Carl DeMaio for San Diego Mayor?
When we started talking about the pension crisis, as a government watchdog when I started shining a light on the city of San Diego’s financial problems, what did the special interests, lobbyists, and the labor unions say? And the politicians, and a Republican mayor? What did they say in 2003?
“Pay no mind. Nothing’s wrong. It’s all good. These government pensions are fine…”
We know all too painfully what the record has been. Those pensions have run up a debt that we now have to grapple with. They’ve resulted in cuts in our services in every neighborhood. We’ve seen our roads now fall apart, and our roads are now worse than the East coast roads where they have snow and sleet.
This is clearly not a new crusade for DeMaio. In 2006, he “helped craft and sponsor” Propositions B and C, giving voters final say on pension benefit increases, and requiring competitive bidding for city functions. In 2010 he led the fight to defeat the proposed San Diego tax increase—an increase that was supported, with time and money, by other San Diego politicians including most of the city council1 and mayor Jerry Sanders, and the government unions, to the tune of half a million dollars, outspending the “no” campaign by over 50%.
He’s a major reason San Diego is now on the road to a defined contribution plan instead of the defined benefits plan that is bankrupting cities across the nation.
Remember when the mayor, the council, and the unions said “don’t be talking about that pension reform business. Because it’s all locked into contracts that we can’t change anyway, so raise your taxes, cut your services, let your roads go to pot, you can’t do anything about it, accept your fate.”
No. I’m a businessman.
I read my contracts.
And the one thing that the labor unions have learned with me… to fear… is this phrase: “Gentlemen, I have read the contract, and I’m exercising every single right of the taxpayers.”
He has a history of winning tough fights against the establishment.
On June 3, 2008 Carl DeMaio was elected to the San Diego City Council to represent District 5. Carl made history as a non-incumbent taking a Council seat by the widest margin in a primary-winning 66% of the vote.
DeMaio also gets the tea party movement. He called it “the conscience of the accountable government movement”. He also gets reform: “you start with the simple ideas and implement them first.”
He’s also running, in one sense at least, a very unconventional campaign. The centerpiece of his campaign is “A Roadmap to Recovery”. It’s nearly 90 pages of specific reforms that put San Diego back in the black and, among other things, fixes the roads. I was originally going to say that he’s the Chris Christie of San Diego, but he’s not. He’s our Paul Ryan—but one of the reasons Paul Ryan isn’t running for president is that by conventional wisdom, putting out a specific plan opens you up to specific criticism. It means that all of the special interests that will be hurt by that plan will fund your opponents.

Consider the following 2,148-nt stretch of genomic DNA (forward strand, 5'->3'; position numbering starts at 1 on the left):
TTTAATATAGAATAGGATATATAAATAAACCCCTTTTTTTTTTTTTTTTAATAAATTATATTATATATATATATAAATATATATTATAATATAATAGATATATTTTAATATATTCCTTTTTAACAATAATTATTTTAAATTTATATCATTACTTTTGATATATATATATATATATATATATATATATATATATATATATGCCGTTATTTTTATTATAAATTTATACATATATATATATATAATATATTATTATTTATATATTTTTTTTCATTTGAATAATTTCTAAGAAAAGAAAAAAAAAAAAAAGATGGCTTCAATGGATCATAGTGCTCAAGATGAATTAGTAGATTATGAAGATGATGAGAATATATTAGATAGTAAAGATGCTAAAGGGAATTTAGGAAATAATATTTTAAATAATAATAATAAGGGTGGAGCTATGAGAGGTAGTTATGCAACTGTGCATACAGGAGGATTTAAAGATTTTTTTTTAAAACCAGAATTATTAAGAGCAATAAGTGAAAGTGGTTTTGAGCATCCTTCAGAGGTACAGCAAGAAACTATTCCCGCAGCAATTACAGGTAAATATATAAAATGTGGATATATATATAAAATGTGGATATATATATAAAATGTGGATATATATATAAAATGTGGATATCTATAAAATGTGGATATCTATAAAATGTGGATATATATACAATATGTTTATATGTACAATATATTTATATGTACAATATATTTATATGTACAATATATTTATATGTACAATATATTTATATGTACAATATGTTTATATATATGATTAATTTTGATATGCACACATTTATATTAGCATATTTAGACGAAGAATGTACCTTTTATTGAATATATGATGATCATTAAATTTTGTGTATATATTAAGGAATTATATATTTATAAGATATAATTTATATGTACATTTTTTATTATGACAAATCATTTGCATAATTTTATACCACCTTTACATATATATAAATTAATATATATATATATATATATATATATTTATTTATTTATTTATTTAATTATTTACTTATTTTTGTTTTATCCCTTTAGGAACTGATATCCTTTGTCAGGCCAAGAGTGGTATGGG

DeMaio recognizes this. But “voters don’t deserve, and should not accept, a slogan and a smile from their next mayor. They should insist on specifics… We do not have to accept the failed style of leadership of the politicians that got us into this mess.”
We’re not going to come in and punish. We’re going to give you something that you never gave the taxpayers in all the years of negotiations. We’re going to give you a fair deal… [and] under my labor contracts, the promises I make, I will be able to keep them, because I can afford them. And you will work for a financially stable city government, and not one on the verge of bankruptcy.
That really ought to count for something.
In response to California 2012: 2012 is going to be a very important election for San Diego. Do we continue to reform the city’s financial state, or do we resume the path to insolvency?
There are eight members of the San Diego City Council; six are Democrats and two Republicans. The six Democrats voted for the tax increase; the two Republicans, Carl DeMaio and Kevin Faulconer, voted against it.↑